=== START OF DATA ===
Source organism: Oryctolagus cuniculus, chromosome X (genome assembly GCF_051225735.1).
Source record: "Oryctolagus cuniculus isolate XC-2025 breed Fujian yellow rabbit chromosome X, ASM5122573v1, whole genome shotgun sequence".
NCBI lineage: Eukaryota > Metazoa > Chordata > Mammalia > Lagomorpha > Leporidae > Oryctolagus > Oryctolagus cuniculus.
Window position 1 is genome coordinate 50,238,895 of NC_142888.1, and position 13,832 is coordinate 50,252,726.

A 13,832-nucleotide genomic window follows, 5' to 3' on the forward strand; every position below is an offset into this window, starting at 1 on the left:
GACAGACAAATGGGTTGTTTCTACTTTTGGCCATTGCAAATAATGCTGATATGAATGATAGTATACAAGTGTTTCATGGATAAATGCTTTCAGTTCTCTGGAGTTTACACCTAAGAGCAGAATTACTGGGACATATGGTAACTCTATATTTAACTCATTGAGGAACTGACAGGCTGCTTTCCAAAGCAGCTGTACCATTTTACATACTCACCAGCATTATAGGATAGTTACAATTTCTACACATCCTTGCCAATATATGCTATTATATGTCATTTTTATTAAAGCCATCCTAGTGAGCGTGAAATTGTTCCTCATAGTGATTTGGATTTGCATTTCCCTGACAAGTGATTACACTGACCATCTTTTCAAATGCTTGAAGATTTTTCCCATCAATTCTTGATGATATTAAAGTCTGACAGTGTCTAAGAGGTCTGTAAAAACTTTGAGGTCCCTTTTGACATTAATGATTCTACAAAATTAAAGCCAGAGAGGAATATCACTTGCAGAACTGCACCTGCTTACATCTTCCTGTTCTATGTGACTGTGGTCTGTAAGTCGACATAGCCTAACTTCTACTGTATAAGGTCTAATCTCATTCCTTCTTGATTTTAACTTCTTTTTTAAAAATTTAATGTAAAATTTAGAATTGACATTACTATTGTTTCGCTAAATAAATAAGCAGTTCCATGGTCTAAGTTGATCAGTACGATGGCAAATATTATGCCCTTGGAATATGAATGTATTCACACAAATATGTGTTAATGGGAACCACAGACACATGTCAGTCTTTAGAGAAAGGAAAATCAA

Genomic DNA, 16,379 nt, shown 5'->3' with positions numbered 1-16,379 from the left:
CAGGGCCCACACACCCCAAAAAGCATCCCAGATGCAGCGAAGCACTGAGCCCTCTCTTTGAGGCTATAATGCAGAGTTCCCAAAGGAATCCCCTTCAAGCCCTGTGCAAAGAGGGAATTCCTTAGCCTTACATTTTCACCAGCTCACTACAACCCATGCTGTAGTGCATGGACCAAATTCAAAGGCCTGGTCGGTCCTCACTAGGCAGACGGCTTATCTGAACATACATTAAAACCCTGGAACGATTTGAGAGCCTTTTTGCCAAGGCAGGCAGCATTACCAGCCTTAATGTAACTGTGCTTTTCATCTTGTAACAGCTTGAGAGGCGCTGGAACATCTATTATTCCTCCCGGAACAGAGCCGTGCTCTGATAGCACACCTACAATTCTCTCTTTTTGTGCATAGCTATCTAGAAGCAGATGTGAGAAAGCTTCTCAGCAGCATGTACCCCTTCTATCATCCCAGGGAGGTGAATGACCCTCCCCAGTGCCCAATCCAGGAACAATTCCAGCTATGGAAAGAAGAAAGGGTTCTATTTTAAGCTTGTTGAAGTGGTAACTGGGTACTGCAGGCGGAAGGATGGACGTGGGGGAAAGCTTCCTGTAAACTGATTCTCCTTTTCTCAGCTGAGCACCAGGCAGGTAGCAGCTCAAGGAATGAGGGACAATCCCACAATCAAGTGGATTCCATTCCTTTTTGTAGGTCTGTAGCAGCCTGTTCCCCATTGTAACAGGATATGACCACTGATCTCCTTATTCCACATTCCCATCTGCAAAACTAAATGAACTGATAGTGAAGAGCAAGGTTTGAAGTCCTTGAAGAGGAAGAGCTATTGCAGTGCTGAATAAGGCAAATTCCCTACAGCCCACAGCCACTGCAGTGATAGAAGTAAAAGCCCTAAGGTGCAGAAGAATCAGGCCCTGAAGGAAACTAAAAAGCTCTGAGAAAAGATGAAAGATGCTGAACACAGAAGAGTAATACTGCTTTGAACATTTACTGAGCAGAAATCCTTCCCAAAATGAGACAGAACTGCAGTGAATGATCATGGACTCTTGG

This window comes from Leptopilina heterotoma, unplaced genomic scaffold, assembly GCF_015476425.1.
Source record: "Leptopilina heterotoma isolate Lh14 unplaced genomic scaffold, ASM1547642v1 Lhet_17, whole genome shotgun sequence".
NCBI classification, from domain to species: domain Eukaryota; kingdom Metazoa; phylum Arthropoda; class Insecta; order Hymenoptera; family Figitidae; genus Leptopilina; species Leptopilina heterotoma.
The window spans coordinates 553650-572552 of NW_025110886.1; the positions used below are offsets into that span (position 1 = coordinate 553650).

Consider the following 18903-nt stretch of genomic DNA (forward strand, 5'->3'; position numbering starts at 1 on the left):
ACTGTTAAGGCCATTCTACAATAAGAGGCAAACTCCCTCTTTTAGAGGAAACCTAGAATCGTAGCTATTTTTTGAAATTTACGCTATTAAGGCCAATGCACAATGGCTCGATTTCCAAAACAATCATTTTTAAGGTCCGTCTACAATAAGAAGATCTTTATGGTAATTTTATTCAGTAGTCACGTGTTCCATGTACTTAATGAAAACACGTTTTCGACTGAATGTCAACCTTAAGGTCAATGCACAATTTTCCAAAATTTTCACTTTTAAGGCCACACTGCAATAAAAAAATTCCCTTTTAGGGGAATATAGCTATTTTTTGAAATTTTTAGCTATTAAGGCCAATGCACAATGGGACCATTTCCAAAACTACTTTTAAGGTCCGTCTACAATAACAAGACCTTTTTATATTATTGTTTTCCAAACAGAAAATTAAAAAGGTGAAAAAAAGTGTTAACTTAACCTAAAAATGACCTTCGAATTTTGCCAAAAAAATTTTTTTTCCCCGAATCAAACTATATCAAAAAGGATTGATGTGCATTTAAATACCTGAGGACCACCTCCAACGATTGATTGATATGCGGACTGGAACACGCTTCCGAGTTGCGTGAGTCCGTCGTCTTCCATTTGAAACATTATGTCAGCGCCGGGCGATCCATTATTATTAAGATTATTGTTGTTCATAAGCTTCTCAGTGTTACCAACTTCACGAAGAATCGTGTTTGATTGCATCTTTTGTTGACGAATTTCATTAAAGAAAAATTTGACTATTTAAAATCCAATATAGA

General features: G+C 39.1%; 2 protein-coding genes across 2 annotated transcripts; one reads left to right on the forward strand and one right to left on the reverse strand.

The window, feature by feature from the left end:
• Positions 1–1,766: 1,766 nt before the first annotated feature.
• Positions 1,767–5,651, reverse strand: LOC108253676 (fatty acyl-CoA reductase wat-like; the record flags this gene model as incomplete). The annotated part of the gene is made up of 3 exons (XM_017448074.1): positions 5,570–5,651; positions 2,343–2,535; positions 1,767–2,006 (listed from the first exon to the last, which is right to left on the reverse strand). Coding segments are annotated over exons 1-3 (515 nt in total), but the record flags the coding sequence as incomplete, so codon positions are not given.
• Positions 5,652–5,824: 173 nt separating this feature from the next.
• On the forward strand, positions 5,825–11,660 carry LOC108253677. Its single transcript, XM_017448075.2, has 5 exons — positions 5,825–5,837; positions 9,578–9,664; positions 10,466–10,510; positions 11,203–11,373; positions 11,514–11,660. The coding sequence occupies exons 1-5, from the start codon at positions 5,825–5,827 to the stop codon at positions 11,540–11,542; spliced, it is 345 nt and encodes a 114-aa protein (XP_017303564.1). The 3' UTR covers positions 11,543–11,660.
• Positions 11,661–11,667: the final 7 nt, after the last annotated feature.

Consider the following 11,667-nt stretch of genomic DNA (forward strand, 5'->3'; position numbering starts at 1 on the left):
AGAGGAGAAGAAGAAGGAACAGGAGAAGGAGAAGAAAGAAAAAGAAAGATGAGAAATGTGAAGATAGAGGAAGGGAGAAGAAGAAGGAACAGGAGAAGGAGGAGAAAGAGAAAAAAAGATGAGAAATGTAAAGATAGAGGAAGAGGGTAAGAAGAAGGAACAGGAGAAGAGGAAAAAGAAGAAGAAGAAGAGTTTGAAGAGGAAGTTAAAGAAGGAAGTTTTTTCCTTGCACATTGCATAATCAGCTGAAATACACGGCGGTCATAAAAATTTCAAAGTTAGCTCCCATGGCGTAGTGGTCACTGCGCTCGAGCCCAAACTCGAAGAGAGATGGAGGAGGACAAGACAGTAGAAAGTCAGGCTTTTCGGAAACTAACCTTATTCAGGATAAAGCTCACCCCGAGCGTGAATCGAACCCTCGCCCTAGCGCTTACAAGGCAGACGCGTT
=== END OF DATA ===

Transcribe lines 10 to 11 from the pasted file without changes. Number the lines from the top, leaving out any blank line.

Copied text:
Source record: "Leptopilina heterotoma isolate Lh14 unplaced genomic scaffold, ASM1547642v1 Lhet_17, whole genome shotgun sequence".
NCBI classification, from domain to species: domain Eukaryota; kingdom Metazoa; phylum Arthropoda; class Insecta; order Hymenoptera; family Figitidae; genus Leptopilina; species Leptopilina heterotoma.